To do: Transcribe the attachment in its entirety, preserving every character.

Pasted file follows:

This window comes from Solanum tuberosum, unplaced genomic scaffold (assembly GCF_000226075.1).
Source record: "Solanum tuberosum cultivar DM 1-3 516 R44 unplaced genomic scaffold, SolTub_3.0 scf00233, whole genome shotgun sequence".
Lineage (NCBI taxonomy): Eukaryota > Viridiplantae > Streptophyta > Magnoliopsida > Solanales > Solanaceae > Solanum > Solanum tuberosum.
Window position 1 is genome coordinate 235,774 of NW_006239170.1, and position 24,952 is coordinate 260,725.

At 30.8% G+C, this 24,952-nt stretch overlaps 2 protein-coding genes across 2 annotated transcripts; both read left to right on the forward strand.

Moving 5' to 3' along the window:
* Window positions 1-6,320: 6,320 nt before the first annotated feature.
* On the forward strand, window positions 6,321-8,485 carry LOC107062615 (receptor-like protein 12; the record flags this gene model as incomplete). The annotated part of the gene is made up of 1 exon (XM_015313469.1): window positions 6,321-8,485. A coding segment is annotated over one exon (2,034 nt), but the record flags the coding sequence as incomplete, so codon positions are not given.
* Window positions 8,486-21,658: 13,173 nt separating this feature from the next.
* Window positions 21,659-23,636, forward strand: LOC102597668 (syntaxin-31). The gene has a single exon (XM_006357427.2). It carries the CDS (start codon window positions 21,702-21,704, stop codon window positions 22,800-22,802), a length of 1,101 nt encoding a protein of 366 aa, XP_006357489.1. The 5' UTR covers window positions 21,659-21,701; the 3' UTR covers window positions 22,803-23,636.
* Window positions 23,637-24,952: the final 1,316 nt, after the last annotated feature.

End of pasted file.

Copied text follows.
This window comes from Solanum tuberosum, unplaced genomic scaffold (assembly GCF_000226075.1).
Source record: "Solanum tuberosum cultivar DM 1-3 516 R44 unplaced genomic scaffold, SolTub_3.0 scf00233, whole genome shotgun sequence".
Lineage (NCBI taxonomy): Eukaryota > Viridiplantae > Streptophyta > Magnoliopsida > Solanales > Solanaceae > Solanum > Solanum tuberosum.
Window position 1 is genome coordinate 235,774 of NW_006239170.1, and position 24,952 is coordinate 260,725.

At 30.8% G+C, this 24,952-nt stretch overlaps 2 protein-coding genes across 2 annotated transcripts; both read left to right on the forward strand.

Moving 5' to 3' along the window:
* Window positions 1-6,320: 6,320 nt before the first annotated feature.
* On the forward strand, window positions 6,321-8,485 carry LOC107062615 (receptor-like protein 12; the record flags this gene model as incomplete). The annotated part of the gene is made up of 1 exon (XM_015313469.1): window positions 6,321-8,485. A coding segment is annotated over one exon (2,034 nt), but the record flags the coding sequence as incomplete, so codon positions are not given.
* Window positions 8,486-21,658: 13,173 nt separating this feature from the next.
* Window positions 21,659-23,636, forward strand: LOC102597668 (syntaxin-31). The gene has a single exon (XM_006357427.2). It carries the CDS (start codon window positions 21,702-21,704, stop codon window positions 22,800-22,802), a length of 1,101 nt encoding a protein of 366 aa, XP_006357489.1. The 5' UTR covers window positions 21,659-21,701; the 3' UTR covers window positions 22,803-23,636.
* Window positions 23,637-24,952: the final 1,316 nt, after the last annotated feature.